ERIC Number: ED226284
Record Type: RIE
Publication Date: 1982-Aug
Reference Count: 0
Cognitive and Emotional Factors Maintaining Shyness.
Christian, Gail; And Others
While little research has been done in the area of shyness and most of that has been descriptive, both theory and research suggest that investigation of expectancy of success and attributional style differences between shy and not-shy individuals is warranted. Very shy (N=49) or not-shy (N=48) female subjects, selected from an initial group of 698 male and female volunteers, interacted with a male and female confederate pair (posing as subjects) in order to examine the cognitive and emotional factors maintaining shyness. During interaction, the confederate pairs responded to female subjects positively, neutrally, or negatively, depending upon assigned condition. Shy and not-shy subjects completed the Social Evaluation Reaction Questionnaire prior to the interaction and the Attribution Questionnaire after the interaction. Analyses of results revealed that very shy women expected less positive outcomes from social interactions and interpreted such outcomes to fit their negative self-concepts. The findings suggest that given the shy woman's tendancy to interpret social situations in ways consistent with her negative self-concept, social success alone will not alter her shyness; the circle of expectation and interpretation itself must be altered. (Author/PAS)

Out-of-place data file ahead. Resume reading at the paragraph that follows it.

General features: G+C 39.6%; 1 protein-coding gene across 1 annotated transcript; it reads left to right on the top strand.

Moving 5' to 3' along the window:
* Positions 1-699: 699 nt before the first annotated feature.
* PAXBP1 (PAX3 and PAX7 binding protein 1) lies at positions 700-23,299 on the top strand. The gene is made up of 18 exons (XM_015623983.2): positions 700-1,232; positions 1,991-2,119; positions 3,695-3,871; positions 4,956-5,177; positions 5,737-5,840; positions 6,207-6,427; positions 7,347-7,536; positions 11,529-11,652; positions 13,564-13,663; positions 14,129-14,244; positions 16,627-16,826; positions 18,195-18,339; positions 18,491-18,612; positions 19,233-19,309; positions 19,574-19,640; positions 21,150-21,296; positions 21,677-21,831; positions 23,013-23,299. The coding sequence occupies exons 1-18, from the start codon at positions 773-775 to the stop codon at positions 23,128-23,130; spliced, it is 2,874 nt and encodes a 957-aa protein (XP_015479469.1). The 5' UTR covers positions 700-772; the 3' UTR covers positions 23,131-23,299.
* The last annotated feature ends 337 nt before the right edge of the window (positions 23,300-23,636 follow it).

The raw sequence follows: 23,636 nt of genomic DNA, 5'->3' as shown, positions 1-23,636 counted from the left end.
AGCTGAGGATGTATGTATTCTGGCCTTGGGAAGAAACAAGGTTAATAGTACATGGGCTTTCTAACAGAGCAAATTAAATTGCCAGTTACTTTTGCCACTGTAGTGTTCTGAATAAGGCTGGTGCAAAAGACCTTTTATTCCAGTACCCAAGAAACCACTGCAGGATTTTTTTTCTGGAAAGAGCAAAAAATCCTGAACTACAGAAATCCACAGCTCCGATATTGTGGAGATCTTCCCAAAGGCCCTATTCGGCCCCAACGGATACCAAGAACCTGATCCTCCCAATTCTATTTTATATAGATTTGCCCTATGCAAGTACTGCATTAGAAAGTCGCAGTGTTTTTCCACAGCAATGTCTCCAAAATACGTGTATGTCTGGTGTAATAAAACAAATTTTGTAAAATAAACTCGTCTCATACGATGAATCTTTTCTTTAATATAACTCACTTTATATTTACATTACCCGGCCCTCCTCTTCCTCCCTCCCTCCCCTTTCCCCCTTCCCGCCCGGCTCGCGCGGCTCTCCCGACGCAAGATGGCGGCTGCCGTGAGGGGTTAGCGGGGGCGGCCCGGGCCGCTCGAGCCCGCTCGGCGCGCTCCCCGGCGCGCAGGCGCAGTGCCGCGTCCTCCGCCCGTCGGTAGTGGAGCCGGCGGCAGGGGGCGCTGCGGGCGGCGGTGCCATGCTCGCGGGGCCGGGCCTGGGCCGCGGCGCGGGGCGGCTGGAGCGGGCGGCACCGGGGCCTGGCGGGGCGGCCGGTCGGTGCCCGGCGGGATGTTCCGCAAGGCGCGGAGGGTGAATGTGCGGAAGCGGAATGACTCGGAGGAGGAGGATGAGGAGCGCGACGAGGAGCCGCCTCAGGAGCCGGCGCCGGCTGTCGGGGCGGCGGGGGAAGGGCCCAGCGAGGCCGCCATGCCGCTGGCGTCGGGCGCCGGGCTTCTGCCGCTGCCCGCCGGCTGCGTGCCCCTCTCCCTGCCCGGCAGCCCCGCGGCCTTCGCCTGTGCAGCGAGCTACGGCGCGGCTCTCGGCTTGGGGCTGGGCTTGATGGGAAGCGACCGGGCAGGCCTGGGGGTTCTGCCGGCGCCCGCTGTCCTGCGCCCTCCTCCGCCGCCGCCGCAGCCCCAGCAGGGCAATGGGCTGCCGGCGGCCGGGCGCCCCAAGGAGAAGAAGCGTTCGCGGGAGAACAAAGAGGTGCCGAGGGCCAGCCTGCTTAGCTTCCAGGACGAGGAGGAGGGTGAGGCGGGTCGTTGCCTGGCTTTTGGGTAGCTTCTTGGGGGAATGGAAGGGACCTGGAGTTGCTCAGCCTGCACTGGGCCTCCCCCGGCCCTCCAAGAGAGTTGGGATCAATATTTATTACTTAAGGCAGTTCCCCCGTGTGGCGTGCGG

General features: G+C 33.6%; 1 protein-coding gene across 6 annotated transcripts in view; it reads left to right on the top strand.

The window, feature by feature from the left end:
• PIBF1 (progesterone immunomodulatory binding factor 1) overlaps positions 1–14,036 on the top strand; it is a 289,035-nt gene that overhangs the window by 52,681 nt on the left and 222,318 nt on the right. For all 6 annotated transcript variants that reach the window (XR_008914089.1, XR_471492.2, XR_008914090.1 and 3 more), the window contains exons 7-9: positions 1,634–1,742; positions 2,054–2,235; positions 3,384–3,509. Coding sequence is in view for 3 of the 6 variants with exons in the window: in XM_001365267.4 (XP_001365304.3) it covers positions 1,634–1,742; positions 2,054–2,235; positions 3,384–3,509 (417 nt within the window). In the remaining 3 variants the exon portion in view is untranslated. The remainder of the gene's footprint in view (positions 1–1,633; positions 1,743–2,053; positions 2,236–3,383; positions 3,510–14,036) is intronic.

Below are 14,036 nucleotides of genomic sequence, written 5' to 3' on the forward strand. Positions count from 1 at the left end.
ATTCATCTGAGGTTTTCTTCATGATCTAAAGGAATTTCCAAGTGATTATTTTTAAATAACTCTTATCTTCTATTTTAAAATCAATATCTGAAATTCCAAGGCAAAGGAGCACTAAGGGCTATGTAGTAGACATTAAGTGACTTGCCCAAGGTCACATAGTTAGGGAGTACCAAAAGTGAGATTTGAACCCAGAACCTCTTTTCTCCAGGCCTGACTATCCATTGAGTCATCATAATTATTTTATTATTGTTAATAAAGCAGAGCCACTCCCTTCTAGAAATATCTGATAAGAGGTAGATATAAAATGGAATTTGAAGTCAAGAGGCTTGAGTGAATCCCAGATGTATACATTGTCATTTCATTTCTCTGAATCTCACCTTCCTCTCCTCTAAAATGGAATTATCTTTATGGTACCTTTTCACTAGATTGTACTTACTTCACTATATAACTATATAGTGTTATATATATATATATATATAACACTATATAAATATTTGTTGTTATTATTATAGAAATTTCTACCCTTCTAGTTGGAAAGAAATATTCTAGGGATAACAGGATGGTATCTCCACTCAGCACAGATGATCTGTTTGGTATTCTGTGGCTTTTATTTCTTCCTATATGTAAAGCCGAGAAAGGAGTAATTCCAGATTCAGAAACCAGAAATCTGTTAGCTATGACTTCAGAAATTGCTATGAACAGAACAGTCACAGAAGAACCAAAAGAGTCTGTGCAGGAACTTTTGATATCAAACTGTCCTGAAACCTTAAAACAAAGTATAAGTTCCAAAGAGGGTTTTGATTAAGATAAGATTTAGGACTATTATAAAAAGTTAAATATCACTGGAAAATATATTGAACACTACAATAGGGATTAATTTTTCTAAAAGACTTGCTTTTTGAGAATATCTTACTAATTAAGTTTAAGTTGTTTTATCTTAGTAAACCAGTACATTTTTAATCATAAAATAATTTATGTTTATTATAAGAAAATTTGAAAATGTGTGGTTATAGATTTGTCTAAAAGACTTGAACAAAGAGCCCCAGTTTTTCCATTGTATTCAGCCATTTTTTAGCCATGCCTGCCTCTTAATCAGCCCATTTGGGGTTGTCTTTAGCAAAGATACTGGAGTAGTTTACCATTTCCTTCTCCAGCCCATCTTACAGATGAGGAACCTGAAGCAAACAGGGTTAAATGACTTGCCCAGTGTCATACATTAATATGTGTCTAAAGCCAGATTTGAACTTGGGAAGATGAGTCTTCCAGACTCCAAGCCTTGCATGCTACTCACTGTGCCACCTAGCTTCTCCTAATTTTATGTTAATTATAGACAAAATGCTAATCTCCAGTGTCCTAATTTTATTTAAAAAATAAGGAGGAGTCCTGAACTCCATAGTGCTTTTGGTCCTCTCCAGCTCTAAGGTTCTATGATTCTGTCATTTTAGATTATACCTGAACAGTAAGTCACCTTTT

Publication Type: Reports - Research; Speeches/Meeting Papers
Education Level: N/A
Sponsor: Cincinnati Univ., OH.
Authoring Institution: N/A
Note: Paper presented at the Annual Convention of the American Psychological Association (90th, Washington, DC, August 23-27, 1982).